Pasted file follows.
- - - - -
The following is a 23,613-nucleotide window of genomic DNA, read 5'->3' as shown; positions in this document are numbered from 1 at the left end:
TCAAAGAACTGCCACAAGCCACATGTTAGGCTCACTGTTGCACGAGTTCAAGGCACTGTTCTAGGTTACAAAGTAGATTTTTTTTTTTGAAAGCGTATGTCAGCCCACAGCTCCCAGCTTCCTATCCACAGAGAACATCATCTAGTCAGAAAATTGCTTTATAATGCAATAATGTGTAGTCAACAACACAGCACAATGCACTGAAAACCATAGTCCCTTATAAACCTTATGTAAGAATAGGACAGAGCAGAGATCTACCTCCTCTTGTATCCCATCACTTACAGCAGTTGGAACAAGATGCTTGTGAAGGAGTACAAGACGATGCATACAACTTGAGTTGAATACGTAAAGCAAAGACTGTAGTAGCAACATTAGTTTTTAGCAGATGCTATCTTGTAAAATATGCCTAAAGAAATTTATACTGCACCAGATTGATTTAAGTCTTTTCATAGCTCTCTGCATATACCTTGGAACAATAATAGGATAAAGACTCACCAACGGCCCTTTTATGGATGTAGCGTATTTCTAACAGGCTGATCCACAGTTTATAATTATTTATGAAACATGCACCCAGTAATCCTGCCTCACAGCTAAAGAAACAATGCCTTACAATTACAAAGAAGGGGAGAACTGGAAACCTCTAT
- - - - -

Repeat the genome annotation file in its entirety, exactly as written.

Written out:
The following is a 23,613-nucleotide window of genomic DNA, read 5'->3' as shown; positions in this document are numbered from 1 at the left end:
TCAAAGAACTGCCACAAGCCACATGTTAGGCTCACTGTTGCACGAGTTCAAGGCACTGTTCTAGGTTACAAAGTAGATTTTTTTTTTTGAAAGCGTATGTCAGCCCACAGCTCCCAGCTTCCTATCCACAGAGAACATCATCTAGTCAGAAAATTGCTTTATAATGCAATAATGTGTAGTCAACAACACAGCACAATGCACTGAAAACCATAGTCCCTTATAAACCTTATGTAAGAATAGGACAGAGCAGAGATCTACCTCCTCTTGTATCCCATCACTTACAGCAGTTGGAACAAGATGCTTGTGAAGGAGTACAAGACGATGCATACAACTTGAGTTGAATACGTAAAGCAAAGACTGTAGTAGCAACATTAGTTTTTAGCAGATGCTATCTTGTAAAATATGCCTAAAGAAATTTATACTGCACCAGATTGATTTAAGTCTTTTCATAGCTCTCTGCATATACCTTGGAACAATAATAGGATAAAGACTCACCAACGGCCCTTTTATGGATGTAGCGTATTTCTAACAGGCTGATCCACAGTTTATAATTATTTATGAAACATGCACCCAGTAATCCTGCCTCACAGCTAAAGAAACAATGCCTTACAATTACAAAGAAGGGGAGAACTGGAAACCTCTAT